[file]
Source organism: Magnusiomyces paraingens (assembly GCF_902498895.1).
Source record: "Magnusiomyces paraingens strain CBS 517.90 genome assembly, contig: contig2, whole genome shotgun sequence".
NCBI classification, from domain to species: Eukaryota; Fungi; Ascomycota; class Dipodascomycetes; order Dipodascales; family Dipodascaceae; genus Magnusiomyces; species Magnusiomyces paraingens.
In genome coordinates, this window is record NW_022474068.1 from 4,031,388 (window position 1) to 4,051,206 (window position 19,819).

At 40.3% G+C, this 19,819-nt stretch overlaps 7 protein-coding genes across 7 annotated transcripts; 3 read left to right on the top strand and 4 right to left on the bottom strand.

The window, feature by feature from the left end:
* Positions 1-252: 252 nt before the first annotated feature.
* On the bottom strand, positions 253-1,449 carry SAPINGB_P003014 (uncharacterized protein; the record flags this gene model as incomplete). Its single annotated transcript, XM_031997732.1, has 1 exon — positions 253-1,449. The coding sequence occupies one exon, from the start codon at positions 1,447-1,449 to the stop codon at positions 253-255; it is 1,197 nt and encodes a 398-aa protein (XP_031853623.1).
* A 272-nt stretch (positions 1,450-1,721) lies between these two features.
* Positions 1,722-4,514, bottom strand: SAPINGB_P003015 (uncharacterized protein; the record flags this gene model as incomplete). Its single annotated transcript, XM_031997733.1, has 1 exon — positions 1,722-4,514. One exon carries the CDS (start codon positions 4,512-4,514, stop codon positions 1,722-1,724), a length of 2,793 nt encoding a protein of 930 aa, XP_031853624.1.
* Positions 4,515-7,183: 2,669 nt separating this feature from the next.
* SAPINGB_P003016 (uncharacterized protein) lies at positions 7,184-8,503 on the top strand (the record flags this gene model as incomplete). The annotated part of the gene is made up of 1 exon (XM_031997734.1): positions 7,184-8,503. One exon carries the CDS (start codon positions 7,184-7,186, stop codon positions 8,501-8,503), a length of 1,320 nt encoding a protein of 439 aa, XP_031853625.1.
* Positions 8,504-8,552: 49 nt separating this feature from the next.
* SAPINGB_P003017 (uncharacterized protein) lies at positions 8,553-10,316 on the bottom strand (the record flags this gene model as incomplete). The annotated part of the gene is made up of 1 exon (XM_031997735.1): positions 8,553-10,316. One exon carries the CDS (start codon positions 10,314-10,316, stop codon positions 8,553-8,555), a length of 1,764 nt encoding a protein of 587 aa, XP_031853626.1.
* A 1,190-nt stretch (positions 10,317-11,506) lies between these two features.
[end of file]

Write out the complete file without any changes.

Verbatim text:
Source organism: Magnusiomyces paraingens (assembly GCF_902498895.1).
Source record: "Magnusiomyces paraingens strain CBS 517.90 genome assembly, contig: contig2, whole genome shotgun sequence".
NCBI classification, from domain to species: Eukaryota; Fungi; Ascomycota; class Dipodascomycetes; order Dipodascales; family Dipodascaceae; genus Magnusiomyces; species Magnusiomyces paraingens.
In genome coordinates, this window is record NW_022474068.1 from 4,031,388 (window position 1) to 4,051,206 (window position 19,819).

At 40.3% G+C, this 19,819-nt stretch overlaps 7 protein-coding genes across 7 annotated transcripts; 3 read left to right on the top strand and 4 right to left on the bottom strand.

The window, feature by feature from the left end:
* Positions 1-252: 252 nt before the first annotated feature.
* On the bottom strand, positions 253-1,449 carry SAPINGB_P003014 (uncharacterized protein; the record flags this gene model as incomplete). Its single annotated transcript, XM_031997732.1, has 1 exon — positions 253-1,449. The coding sequence occupies one exon, from the start codon at positions 1,447-1,449 to the stop codon at positions 253-255; it is 1,197 nt and encodes a 398-aa protein (XP_031853623.1).
* A 272-nt stretch (positions 1,450-1,721) lies between these two features.
* Positions 1,722-4,514, bottom strand: SAPINGB_P003015 (uncharacterized protein; the record flags this gene model as incomplete). Its single annotated transcript, XM_031997733.1, has 1 exon — positions 1,722-4,514. One exon carries the CDS (start codon positions 4,512-4,514, stop codon positions 1,722-1,724), a length of 2,793 nt encoding a protein of 930 aa, XP_031853624.1.
* Positions 4,515-7,183: 2,669 nt separating this feature from the next.
* SAPINGB_P003016 (uncharacterized protein) lies at positions 7,184-8,503 on the top strand (the record flags this gene model as incomplete). The annotated part of the gene is made up of 1 exon (XM_031997734.1): positions 7,184-8,503. One exon carries the CDS (start codon positions 7,184-7,186, stop codon positions 8,501-8,503), a length of 1,320 nt encoding a protein of 439 aa, XP_031853625.1.
* Positions 8,504-8,552: 49 nt separating this feature from the next.
* SAPINGB_P003017 (uncharacterized protein) lies at positions 8,553-10,316 on the bottom strand (the record flags this gene model as incomplete). The annotated part of the gene is made up of 1 exon (XM_031997735.1): positions 8,553-10,316. One exon carries the CDS (start codon positions 10,314-10,316, stop codon positions 8,553-8,555), a length of 1,764 nt encoding a protein of 587 aa, XP_031853626.1.
* A 1,190-nt stretch (positions 10,317-11,506) lies between these two features.